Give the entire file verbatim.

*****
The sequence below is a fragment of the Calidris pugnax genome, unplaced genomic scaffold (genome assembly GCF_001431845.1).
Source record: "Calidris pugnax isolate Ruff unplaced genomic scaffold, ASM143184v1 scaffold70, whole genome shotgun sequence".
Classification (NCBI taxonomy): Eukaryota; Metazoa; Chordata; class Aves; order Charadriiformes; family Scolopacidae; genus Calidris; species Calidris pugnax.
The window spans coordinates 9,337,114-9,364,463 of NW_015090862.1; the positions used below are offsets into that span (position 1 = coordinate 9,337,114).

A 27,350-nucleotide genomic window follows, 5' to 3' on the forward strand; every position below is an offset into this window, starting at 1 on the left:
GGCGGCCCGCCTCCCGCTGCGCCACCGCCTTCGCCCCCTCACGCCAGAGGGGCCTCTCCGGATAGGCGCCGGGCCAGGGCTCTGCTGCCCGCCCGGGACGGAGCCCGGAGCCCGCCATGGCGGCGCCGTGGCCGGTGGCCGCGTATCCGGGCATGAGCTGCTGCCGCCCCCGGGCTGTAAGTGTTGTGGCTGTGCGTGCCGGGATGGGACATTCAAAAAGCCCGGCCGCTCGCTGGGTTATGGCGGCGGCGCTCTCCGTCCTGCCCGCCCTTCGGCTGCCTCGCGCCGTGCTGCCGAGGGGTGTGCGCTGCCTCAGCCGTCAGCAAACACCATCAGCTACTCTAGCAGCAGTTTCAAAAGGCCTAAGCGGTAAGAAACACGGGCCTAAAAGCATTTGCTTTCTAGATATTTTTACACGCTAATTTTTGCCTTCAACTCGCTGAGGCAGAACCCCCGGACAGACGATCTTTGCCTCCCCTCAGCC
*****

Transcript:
The sequence below is a fragment of the Calidris pugnax genome, unplaced genomic scaffold (genome assembly GCF_001431845.1).
Source record: "Calidris pugnax isolate Ruff unplaced genomic scaffold, ASM143184v1 scaffold70, whole genome shotgun sequence".
Classification (NCBI taxonomy): Eukaryota; Metazoa; Chordata; class Aves; order Charadriiformes; family Scolopacidae; genus Calidris; species Calidris pugnax.
The window spans coordinates 9,337,114-9,364,463 of NW_015090862.1; the positions used below are offsets into that span (position 1 = coordinate 9,337,114).

A 27,350-nucleotide genomic window follows, 5' to 3' on the forward strand; every position below is an offset into this window, starting at 1 on the left:
GGCGGCCCGCCTCCCGCTGCGCCACCGCCTTCGCCCCCTCACGCCAGAGGGGCCTCTCCGGATAGGCGCCGGGCCAGGGCTCTGCTGCCCGCCCGGGACGGAGCCCGGAGCCCGCCATGGCGGCGCCGTGGCCGGTGGCCGCGTATCCGGGCATGAGCTGCTGCCGCCCCCGGGCTGTAAGTGTTGTGGCTGTGCGTGCCGGGATGGGACATTCAAAAAGCCCGGCCGCTCGCTGGGTTATGGCGGCGGCGCTCTCCGTCCTGCCCGCCCTTCGGCTGCCTCGCGCCGTGCTGCCGAGGGGTGTGCGCTGCCTCAGCCGTCAGCAAACACCATCAGCTACTCTAGCAGCAGTTTCAAAAGGCCTAAGCGGTAAGAAACACGGGCCTAAAAGCATTTGCTTTCTAGATATTTTTACACGCTAATTTTTGCCTTCAACTCGCTGAGGCAGAACCCCCGGACAGACGATCTTTGCCTCCCCTCAGCC